I concluded with the Boundary Bog Trail, a short 2km through a bog.

Prince Albert National Park: Boundary Bog Trail

Prince Albert National Park: Boundary Bog Trail

At that point, I was toast – but I returned to town and took another walk around town, this time stopping in the one shop that had been closed on Wednesday but was open on Thursday.

In retrospect, I wish that I had one more day in Prince Albert National Park – the scenery was outstanding. I would happily have lost a day from Saskatoon in favor of PANP. Not only that, but I would go back to PANP: it’s that good.

My trip timing was perfect: Canadian kids start school at the beginning of September and during the week the park is empty, thus giving you lots of space and the ability to get away from it all. The fall colors (at least this year) were in full force – lending another layer of beauty that just cannot be beat.

The only thing I would have done differently is that I would have packed slightly warmer clothing – my attire Thursday consisted of a thin woolen undershirt, a standard t-shirt, and my normal weight woolen hoodie. While this was fine, it was, perhaps, a smidge too light. Thursday’s weather was running about 6°C and misty – but it never actually rained heavily. Had it snowed (which was in the forecast), I suspect I would not have enjoyed my day nearly so much.

Saskatoon, from best to worst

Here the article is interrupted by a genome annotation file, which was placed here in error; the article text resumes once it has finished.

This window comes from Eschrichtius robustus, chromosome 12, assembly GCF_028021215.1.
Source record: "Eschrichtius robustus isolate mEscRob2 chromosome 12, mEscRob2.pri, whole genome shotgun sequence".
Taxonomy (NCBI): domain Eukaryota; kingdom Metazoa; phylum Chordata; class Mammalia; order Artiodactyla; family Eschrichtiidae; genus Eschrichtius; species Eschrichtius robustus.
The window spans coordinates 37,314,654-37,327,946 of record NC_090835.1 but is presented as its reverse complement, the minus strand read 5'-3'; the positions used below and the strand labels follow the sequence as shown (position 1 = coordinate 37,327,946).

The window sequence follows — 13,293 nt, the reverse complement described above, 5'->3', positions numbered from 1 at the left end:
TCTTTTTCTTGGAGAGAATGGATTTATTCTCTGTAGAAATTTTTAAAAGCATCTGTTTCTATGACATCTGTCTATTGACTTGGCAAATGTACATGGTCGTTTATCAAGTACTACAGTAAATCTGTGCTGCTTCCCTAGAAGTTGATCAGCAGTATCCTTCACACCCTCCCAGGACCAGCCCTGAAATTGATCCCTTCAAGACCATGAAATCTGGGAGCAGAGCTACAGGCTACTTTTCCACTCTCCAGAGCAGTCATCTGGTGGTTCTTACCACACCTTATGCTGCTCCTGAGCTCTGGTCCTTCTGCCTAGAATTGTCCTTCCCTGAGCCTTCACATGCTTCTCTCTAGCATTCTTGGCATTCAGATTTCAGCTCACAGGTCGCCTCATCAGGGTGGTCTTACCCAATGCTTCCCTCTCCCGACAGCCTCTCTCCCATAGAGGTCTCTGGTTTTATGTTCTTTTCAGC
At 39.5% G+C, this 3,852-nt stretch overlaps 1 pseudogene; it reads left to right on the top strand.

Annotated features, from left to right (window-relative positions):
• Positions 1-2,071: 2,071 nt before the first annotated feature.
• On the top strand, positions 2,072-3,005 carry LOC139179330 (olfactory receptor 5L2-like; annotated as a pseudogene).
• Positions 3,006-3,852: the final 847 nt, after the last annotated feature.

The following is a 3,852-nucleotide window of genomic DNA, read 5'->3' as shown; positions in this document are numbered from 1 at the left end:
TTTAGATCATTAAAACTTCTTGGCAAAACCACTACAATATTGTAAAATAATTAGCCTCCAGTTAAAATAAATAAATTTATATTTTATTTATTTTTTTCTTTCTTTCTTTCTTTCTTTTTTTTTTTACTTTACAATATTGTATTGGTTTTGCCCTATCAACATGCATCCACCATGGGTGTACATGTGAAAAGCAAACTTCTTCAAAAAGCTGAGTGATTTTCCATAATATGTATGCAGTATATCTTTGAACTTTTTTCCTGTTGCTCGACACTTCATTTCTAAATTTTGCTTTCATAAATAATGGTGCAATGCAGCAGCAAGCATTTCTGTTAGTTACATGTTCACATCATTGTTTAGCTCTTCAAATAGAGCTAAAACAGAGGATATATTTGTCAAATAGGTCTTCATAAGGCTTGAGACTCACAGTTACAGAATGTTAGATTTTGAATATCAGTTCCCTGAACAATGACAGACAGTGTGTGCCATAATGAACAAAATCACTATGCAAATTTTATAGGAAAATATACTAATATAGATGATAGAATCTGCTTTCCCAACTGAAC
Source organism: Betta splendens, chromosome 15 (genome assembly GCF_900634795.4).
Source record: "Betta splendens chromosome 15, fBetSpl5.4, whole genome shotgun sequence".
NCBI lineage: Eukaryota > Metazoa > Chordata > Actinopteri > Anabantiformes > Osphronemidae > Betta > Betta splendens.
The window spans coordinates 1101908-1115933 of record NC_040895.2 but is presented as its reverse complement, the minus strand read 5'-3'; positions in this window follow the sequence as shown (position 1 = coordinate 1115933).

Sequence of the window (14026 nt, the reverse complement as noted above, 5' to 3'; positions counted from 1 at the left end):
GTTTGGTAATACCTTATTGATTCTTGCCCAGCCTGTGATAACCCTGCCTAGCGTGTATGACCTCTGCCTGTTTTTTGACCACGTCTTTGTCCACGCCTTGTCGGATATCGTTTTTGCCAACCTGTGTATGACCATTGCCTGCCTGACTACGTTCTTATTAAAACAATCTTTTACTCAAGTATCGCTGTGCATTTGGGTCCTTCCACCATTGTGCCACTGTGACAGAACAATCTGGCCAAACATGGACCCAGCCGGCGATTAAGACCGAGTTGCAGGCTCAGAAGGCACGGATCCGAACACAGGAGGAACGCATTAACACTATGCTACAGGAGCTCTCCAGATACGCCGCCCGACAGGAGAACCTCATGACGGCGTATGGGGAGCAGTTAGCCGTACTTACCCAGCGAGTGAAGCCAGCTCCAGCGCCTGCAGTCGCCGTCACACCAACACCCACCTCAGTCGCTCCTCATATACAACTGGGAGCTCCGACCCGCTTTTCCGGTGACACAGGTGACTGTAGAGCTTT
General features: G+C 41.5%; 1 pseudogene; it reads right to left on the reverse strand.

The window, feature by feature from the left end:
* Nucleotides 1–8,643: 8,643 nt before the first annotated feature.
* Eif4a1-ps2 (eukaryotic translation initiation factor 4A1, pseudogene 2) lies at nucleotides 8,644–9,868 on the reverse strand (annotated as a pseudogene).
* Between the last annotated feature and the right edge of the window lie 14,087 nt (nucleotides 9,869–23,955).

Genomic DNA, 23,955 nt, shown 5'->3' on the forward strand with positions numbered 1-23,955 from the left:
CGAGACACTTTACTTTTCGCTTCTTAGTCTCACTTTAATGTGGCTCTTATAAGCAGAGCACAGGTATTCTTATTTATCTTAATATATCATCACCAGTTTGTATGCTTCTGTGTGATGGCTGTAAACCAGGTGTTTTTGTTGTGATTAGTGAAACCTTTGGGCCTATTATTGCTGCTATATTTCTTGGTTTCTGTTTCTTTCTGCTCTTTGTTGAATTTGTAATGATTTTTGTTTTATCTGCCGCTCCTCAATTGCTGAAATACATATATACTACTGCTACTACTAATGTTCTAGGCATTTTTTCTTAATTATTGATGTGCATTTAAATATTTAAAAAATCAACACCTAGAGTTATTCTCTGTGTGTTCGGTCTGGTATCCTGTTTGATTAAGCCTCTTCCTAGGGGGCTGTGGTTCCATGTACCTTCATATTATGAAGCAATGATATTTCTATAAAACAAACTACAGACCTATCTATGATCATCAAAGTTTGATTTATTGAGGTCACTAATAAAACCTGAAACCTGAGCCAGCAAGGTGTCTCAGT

I’m fresh back from a trip to Saskatchewan – my ninth Canadian province – meaning that I have one to go, plus the three territories. My explicit goal is the complete the provinces, but I am not sure I will attempt the territories: while the Yukon and Northwest Territories are easy, Nunavut is shockingly expensive to get to – at least whenever I examine ticket prices.

The last few days were spent in Saskatoon: I mainly like city trips and I expect cities to be interesting, dynamic places. This does not describe Saskatoon. Generally speaking, Saskatoon was a series of disappointments – high expectations that were, at best, unfulfilled. However, there were some things that either met expectations or exceeded them—so starting with the positive:

Billy-Ray Belcourt and Chelsea Coupal

Billy-Ray Belcourt and Chelsea Coupal on the stage. If they look cold, it is because it was cold.

Billy-Ray Belcourt – Sometime in the last year, Bill-Ray crossed my radar and I ordered up his poetry collection, which made its way to me in Berlin. It probably spent two months on my physical-paper objects to read pile before I realized that Billy-Ray would be speaking at the Saskatoon Word on the Street literary festival while I was going to be in Saskatoon. I pulled the book of poetry out of the stack and started reading. Poetry is something that I typically struggle with – but his work penetrated my consciousness and I found myself laughing and sympathizing.